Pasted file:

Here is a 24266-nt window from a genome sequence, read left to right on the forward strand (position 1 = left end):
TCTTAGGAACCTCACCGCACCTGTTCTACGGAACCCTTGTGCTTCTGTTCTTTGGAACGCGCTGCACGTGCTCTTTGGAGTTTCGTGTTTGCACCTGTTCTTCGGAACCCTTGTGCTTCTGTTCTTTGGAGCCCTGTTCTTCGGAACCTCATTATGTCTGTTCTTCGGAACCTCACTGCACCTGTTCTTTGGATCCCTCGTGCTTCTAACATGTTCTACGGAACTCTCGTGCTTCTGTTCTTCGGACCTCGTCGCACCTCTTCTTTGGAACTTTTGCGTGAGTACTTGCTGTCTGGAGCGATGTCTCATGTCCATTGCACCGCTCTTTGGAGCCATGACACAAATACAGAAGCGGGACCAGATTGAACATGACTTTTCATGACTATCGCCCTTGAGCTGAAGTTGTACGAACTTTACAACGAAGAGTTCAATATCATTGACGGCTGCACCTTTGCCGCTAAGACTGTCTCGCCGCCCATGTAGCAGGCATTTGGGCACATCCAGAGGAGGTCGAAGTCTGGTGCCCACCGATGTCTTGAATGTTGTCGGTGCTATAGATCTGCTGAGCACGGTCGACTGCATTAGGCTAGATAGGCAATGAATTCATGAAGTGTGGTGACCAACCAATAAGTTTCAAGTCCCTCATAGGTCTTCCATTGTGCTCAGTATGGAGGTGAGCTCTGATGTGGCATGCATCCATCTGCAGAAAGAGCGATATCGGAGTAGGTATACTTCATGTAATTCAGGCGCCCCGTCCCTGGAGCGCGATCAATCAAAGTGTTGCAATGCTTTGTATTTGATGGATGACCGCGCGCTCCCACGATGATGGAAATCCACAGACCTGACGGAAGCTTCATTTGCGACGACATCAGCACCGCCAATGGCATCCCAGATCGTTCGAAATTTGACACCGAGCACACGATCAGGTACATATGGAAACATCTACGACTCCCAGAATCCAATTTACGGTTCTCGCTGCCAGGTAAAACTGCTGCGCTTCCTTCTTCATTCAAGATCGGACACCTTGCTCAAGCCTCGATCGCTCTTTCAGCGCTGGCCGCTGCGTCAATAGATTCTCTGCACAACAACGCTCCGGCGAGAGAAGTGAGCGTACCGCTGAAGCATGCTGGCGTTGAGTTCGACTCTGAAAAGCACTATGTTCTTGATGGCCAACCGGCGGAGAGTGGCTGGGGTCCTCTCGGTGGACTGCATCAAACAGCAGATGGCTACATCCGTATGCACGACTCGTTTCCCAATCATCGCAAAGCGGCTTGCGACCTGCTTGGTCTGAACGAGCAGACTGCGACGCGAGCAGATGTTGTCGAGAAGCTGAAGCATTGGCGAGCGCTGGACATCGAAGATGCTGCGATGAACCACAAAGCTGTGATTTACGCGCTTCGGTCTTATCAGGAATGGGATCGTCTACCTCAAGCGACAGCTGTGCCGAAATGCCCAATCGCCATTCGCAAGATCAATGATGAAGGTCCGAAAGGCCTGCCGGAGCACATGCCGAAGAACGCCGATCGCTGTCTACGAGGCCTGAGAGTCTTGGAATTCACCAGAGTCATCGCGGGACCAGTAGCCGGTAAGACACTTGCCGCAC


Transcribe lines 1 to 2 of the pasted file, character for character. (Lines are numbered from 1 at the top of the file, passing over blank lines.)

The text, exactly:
Here is a 24266-nt window from a genome sequence, read left to right on the forward strand (position 1 = left end):
TCTTAGGAACCTCACCGCACCTGTTCTACGGAACCCTTGTGCTTCTGTTCTTTGGAACGCGCTGCACGTGCTCTTTGGAGTTTCGTGTTTGCACCTGTTCTTCGGAACCCTTGTGCTTCTGTTCTTTGGAGCCCTGTTCTTCGGAACCTCATTATGTCTGTTCTTCGGAACCTCACTGCACCTGTTCTTTGGATCCCTCGTGCTTCTAACATGTTCTACGGAACTCTCGTGCTTCTGTTCTTCGGACCTCGTCGCACCTCTTCTTTGGAACTTTTGCGTGAGTACTTGCTGTCTGGAGCGATGTCTCATGTCCATTGCACCGCTCTTTGGAGCCATGACACAAATACAGAAGCGGGACCAGATTGAACATGACTTTTCATGACTATCGCCCTTGAGCTGAAGTTGTACGAACTTTACAACGAAGAGTTCAATATCATTGACGGCTGCACCTTTGCCGCTAAGACTGTCTCGCCGCCCATGTAGCAGGCATTTGGGCACATCCAGAGGAGGTCGAAGTCTGGTGCCCACCGATGTCTTGAATGTTGTCGGTGCTATAGATCTGCTGAGCACGGTCGACTGCATTAGGCTAGATAGGCAATGAATTCATGAAGTGTGGTGACCAACCAATAAGTTTCAAGTCCCTCATAGGTCTTCCATTGTGCTCAGTATGGAGGTGAGCTCTGATGTGGCATGCATCCATCTGCAGAAAGAGCGATATCGGAGTAGGTATACTTCATGTAATTCAGGCGCCCCGTCCCTGGAGCGCGATCAATCAAAGTGTTGCAATGCTTTGTATTTGATGGATGACCGCGCGCTCCCACGATGATGGAAATCCACAGACCTGACGGAAGCTTCATTTGCGACGACATCAGCACCGCCAATGGCATCCCAGATCGTTCGAAATTTGACACCGAGCACACGATCAGGTACATATGGAAACATCTACGACTCCCAGAATCCAATTTACGGTTCTCGCTGCCAGGTAAAACTGCTGCGCTTCCTTCTTCATTCAAGATCGGACACCTTGCTCAAGCCTCGATCGCTCTTTCAGCGCTGGCCGCTGCGTCAATAGATTCTCTGCACAACAACGCTCCGGCGAGAGAAGTGAGCGTACCGCTGAAGCATGCTGGCGTTGAGTTCGACTCTGAAAAGCACTATGTTCTTGATGGCCAACCGGCGGAGAGTGGCTGGGGTCCTCTCGGTGGACTGCATCAAACAGCAGATGGCTACATCCGTATGCACGACTCGTTTCCCAATCATCGCAAAGCGGCTTGCGACCTGCTTGGTCTGAACGAGCAGACTGCGACGCGAGCAGATGTTGTCGAGAAGCTGAAGCATTGGCGAGCGCTGGACATCGAAGATGCTGCGATGAACCACAAAGCTGTGATTTACGCGCTTCGGTCTTATCAGGAATGGGATCGTCTACCTCAAGCGACAGCTGTGCCGAAATGCCCAATCGCCATTCGCAAGATCAATGATGAAGGTCCGAAAGGCCTGCCGGAGCACATGCCGAAGAACGCCGATCGCTGTCTACGAGGCCTGAGAGTCTTGGAATTCACCAGAGTCATCGCGGGACCAGTAGCCGGTAAGACACTTGCCGCAC